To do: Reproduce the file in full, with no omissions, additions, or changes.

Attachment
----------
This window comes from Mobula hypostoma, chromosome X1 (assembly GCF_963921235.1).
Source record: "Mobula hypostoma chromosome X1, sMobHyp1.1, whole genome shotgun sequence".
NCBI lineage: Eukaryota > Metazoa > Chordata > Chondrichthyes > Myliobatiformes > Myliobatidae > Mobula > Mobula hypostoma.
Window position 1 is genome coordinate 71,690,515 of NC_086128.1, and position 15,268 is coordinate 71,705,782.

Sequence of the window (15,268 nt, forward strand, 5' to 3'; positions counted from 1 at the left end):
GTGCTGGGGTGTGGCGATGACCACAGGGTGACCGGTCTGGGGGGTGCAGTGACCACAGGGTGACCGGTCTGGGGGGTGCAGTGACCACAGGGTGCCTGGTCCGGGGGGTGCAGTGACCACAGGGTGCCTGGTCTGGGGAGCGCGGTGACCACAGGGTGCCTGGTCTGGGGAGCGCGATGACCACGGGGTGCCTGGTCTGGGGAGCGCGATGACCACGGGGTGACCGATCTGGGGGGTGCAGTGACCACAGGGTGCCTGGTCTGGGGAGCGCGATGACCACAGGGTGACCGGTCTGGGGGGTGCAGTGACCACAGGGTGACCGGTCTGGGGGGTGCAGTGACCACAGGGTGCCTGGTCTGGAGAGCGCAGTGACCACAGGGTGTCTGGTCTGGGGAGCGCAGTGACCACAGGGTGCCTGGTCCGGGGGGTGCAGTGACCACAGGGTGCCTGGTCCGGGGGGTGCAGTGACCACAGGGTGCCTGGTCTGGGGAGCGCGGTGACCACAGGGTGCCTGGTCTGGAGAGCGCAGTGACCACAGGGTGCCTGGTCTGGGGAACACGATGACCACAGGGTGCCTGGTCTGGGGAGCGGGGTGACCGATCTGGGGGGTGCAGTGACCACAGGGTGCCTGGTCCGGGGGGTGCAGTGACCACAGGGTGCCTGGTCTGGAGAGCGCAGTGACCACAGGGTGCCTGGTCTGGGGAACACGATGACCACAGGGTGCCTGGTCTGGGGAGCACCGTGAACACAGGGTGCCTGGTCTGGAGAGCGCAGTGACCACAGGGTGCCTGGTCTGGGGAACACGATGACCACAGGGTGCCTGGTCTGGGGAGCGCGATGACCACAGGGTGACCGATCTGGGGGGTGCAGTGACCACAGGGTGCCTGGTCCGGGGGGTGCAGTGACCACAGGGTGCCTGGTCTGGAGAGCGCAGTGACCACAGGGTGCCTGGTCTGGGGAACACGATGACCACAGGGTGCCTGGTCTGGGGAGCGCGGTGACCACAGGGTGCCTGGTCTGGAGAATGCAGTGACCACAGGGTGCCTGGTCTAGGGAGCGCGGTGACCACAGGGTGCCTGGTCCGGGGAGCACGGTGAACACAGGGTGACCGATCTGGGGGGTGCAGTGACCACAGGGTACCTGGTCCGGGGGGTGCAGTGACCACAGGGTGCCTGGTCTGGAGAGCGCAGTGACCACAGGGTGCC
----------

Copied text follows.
This window comes from Mobula hypostoma, chromosome X1 (assembly GCF_963921235.1).
Source record: "Mobula hypostoma chromosome X1, sMobHyp1.1, whole genome shotgun sequence".
NCBI lineage: Eukaryota > Metazoa > Chordata > Chondrichthyes > Myliobatiformes > Myliobatidae > Mobula > Mobula hypostoma.
Window position 1 is genome coordinate 71,690,515 of NC_086128.1, and position 15,268 is coordinate 71,705,782.

Sequence of the window (15,268 nt, forward strand, 5' to 3'; positions counted from 1 at the left end):
GTGCTGGGGTGTGGCGATGACCACAGGGTGACCGGTCTGGGGGGTGCAGTGACCACAGGGTGACCGGTCTGGGGGGTGCAGTGACCACAGGGTGCCTGGTCCGGGGGGTGCAGTGACCACAGGGTGCCTGGTCTGGGGAGCGCGGTGACCACAGGGTGCCTGGTCTGGGGAGCGCGATGACCACGGGGTGCCTGGTCTGGGGAGCGCGATGACCACGGGGTGACCGATCTGGGGGGTGCAGTGACCACAGGGTGCCTGGTCTGGGGAGCGCGATGACCACAGGGTGACCGGTCTGGGGGGTGCAGTGACCACAGGGTGACCGGTCTGGGGGGTGCAGTGACCACAGGGTGCCTGGTCTGGAGAGCGCAGTGACCACAGGGTGTCTGGTCTGGGGAGCGCAGTGACCACAGGGTGCCTGGTCCGGGGGGTGCAGTGACCACAGGGTGCCTGGTCCGGGGGGTGCAGTGACCACAGGGTGCCTGGTCTGGGGAGCGCGGTGACCACAGGGTGCCTGGTCTGGAGAGCGCAGTGACCACAGGGTGCCTGGTCTGGGGAACACGATGACCACAGGGTGCCTGGTCTGGGGAGCGGGGTGACCGATCTGGGGGGTGCAGTGACCACAGGGTGCCTGGTCCGGGGGGTGCAGTGACCACAGGGTGCCTGGTCTGGAGAGCGCAGTGACCACAGGGTGCCTGGTCTGGGGAACACGATGACCACAGGGTGCCTGGTCTGGGGAGCACCGTGAACACAGGGTGCCTGGTCTGGAGAGCGCAGTGACCACAGGGTGCCTGGTCTGGGGAACACGATGACCACAGGGTGCCTGGTCTGGGGAGCGCGATGACCACAGGGTGACCGATCTGGGGGGTGCAGTGACCACAGGGTGCCTGGTCCGGGGGGTGCAGTGACCACAGGGTGCCTGGTCTGGAGAGCGCAGTGACCACAGGGTGCCTGGTCTGGGGAACACGATGACCACAGGGTGCCTGGTCTGGGGAGCGCGGTGACCACAGGGTGCCTGGTCTGGAGAATGCAGTGACCACAGGGTGCCTGGTCTAGGGAGCGCGGTGACCACAGGGTGCCTGGTCCGGGGAGCACGGTGAACACAGGGTGACCGATCTGGGGGGTGCAGTGACCACAGGGTACCTGGTCCGGGGGGTGCAGTGACCACAGGGTGCCTGGTCTGGAGAGCGCAGTGACCACAGGGTGCC